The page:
For those of you with children from third to twelfth grades, here are some the class liked: 
  1. The ever popular (especially with the boys) Rick Riordan has a new series featuring Egyptian mythology, and we read the second book Throne of Fire (fourth grade and up).  Even though my knowledge of Egyptian deities is basic at best, I really enjoyed this action-on-every-page book.  The fact that I didn't know all the gods and goddesses didn't matter.  I learned painlessly. 
  2. Wonderstruck by artist/author Brian Selznick (Caldecott winner for Hugo Cabret) received kudos from those who read it (I didn't).  It's on the 7th grade and up list, but like most of the books it could be read by a good 5th or 6th grader.  Don't be put off by its apparent length; half of the book consists of Selznick's illustrations, but it isn't truly a graphic novel. 
  3. All of us loved Hold Me Closer Necromancer by Lish McBride enough to hope for a series.  The male protagonist doesn't know he's a necromancer which causes problems for him.  It's really funny, too (luckily, necromancers weren't on my "don't read" list).  It's recommended for the 8th grade and up due to one sex scene. 
  4. Beauty Queens by Linda Bray (author of Going Bovine and Rebel Beauty) is a laugh out loud delight that would be great to use for discussion group in high school.  There are serious issues covered in this book which is geared to a female audience, but I wish boys would read it, too. 
Obviously there were other books, but they received mixed reviews from the group.  For example, Jean and I liked Chime by Franny Billingsley which is  a possible winner for this year's National Book Award (I think that's the one).  It reminded me of Thomas Hardy's work in a way though the subject matter is different.  I would recommend it for a serious young reader, but I'd caution you to check it out and see if the subject would be of interest.  Actually, I'd recommend you do that with any of these books! 

Ruby Red by Kerstin Gier is getting a big play this year, and since its about time travel, I was prepared to fall in love with it.  I didn't, and it wasn't because it's a translation from the German (which is well done, by the way).  Indeed, the book made me angry because while it had promise, it seemed to be just an introduction for the next book in the series.  Nothing really happens in Ruby Red.  Compared to books by someone like Rick Riordan who has written several series in which every book is full of action and has a complete plot, this one just doesn't.  I wonder if that was a publishing decision?  It's not the first time we've read something so lacking like this one, either.  It's not fair to the reader (especially a young one!) who expects a finished plot.  Cliff hangers are one thing; this is different.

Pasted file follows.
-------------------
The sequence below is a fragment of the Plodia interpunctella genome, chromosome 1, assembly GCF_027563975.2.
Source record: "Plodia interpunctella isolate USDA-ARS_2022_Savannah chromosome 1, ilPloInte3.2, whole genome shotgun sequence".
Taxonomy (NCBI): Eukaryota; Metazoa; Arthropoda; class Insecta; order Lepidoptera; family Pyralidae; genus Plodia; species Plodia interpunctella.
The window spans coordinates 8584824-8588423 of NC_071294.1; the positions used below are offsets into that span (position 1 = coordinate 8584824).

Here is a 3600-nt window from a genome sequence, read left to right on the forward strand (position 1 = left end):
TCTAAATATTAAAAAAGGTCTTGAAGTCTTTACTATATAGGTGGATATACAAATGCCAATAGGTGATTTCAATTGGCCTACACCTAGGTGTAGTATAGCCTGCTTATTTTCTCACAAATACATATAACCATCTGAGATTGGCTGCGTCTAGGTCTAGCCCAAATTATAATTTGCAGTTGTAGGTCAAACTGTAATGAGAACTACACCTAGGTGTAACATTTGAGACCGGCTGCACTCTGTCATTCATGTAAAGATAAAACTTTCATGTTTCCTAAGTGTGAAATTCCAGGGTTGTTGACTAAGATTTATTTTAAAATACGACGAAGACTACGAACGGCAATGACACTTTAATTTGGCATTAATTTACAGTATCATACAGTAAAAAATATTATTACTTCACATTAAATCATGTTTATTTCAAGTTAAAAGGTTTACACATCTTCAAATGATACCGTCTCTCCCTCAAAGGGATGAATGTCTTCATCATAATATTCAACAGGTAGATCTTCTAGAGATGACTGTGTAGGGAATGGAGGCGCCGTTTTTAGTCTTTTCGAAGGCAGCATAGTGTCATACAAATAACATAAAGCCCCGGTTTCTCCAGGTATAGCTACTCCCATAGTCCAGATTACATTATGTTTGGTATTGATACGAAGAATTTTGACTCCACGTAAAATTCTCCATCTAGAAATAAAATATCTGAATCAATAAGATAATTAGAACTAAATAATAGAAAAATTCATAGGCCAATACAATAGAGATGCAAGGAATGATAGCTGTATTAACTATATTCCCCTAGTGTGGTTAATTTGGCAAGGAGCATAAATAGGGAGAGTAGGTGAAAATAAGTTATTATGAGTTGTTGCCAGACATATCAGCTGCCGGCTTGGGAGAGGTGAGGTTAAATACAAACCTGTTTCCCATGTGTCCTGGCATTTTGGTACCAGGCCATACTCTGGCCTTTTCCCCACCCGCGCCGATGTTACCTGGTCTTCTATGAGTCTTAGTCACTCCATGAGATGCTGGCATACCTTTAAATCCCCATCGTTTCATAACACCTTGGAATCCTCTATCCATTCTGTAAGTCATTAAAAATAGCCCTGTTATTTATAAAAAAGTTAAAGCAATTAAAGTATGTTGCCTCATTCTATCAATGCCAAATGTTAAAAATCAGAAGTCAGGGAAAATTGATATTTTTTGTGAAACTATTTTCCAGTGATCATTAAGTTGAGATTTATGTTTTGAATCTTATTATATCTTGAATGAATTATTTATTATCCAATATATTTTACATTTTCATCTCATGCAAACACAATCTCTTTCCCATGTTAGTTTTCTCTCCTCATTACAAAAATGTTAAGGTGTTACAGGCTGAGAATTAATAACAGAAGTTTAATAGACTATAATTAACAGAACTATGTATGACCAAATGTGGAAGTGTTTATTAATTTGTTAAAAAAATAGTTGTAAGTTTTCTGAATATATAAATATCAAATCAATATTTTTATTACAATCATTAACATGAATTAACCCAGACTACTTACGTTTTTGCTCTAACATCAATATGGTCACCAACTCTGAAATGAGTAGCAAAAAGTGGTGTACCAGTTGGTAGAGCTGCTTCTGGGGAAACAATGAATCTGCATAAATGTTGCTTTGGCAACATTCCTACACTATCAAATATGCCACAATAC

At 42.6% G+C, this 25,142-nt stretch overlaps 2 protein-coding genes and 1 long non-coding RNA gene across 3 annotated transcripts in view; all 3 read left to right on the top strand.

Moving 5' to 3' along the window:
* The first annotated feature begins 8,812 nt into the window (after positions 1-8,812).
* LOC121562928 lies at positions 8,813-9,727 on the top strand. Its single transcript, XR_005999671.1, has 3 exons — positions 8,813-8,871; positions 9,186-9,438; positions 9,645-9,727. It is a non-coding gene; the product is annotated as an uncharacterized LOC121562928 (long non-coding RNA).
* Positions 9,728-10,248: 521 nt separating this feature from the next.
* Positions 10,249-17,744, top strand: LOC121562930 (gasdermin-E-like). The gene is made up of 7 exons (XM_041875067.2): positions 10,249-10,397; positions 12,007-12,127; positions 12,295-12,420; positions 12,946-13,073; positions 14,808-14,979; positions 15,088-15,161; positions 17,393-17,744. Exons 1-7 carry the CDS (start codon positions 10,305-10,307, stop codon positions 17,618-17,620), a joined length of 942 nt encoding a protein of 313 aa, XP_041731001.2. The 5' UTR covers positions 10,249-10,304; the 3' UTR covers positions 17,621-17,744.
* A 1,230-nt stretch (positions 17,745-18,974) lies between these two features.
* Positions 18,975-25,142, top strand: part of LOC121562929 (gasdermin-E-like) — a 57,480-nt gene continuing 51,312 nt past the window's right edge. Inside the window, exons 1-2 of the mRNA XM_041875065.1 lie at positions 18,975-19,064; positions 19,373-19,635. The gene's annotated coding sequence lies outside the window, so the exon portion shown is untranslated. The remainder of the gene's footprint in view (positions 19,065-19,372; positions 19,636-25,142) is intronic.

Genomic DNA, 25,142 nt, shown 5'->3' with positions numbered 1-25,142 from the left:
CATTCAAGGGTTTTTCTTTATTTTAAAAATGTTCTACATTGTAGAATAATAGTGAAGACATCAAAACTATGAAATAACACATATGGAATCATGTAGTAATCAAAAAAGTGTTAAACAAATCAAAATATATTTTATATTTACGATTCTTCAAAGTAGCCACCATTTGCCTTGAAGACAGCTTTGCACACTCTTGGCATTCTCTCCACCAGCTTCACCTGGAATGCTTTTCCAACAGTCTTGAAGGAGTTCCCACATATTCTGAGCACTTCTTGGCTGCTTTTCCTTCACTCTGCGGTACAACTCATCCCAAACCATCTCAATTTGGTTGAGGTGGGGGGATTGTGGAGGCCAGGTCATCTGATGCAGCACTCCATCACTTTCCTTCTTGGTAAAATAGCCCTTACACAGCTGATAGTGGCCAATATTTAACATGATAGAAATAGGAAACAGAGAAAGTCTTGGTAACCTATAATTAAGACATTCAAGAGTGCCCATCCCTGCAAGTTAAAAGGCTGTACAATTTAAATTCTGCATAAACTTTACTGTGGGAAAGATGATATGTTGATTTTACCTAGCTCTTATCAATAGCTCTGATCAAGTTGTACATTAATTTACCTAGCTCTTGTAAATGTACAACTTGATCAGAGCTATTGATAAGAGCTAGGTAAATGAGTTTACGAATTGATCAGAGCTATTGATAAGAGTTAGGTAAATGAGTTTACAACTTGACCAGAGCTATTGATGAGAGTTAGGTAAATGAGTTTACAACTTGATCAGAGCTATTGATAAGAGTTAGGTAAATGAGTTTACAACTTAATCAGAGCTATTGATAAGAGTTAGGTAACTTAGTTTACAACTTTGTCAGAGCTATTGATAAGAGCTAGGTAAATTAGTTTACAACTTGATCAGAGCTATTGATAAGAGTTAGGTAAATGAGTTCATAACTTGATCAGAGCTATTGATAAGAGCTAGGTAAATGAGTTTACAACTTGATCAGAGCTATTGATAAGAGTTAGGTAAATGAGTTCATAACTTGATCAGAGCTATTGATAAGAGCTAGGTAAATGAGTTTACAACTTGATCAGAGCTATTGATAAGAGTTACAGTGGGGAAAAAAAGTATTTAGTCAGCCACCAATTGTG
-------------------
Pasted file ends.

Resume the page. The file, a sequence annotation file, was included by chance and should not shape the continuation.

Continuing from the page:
Anyway, I had a great time discussing books with other readers, both male and female.  Some teach English, there's a social studies teacher (in addition to Jean), and several special education and reading teachers, too.  There are also at least three librarians, one former teacher who is now raising her children, and the two of us who are retired.  It makes for a well rounded group with different points of view and differing concerns so I always learn a lot. 

Next month is historical fiction, and Sherry apologized for not being able to find many "boy active" (read "boy as main character") books that were interesting.  I'm going to shy away from war books (unless they're really, really good); we've read so many, many, many, many . . .

Next month, I'll let you know the ones from this genre that stand out. 

Monday, January 9, 2012

A Good Mystery

Do you remember when the Ellis Peters' mysteries were on PBS with Derek Jacobi as the main character, Cadfael?  That may have been when I fell in love with medieval mysteries.  It shouldn't have surprised me for I enjoyed reading historical fiction set in early to medieval England, and the slight shift to mysteries was a natural progression.

Anyway, there are many wonderful mysteries and talented authors out there, but I just enjoyed one new to me.  It's Priscilla Royal whom I met in 2006 or 2007 at a conference for writers of historical fiction (I went because Diana Gabaldon was there and like many other readers I love her books).   I remember Ms. Royal as a warm person who chatted a bit as she autographed her book for me, and that's about all I remember.  Her book was set aside for a later date when I would have more time to enjoy it.  Lucky for me, I found it on my shelf Saturday, and I had the time.

Wine of Violence is the book and here is a brief summary from Publishers Weekly: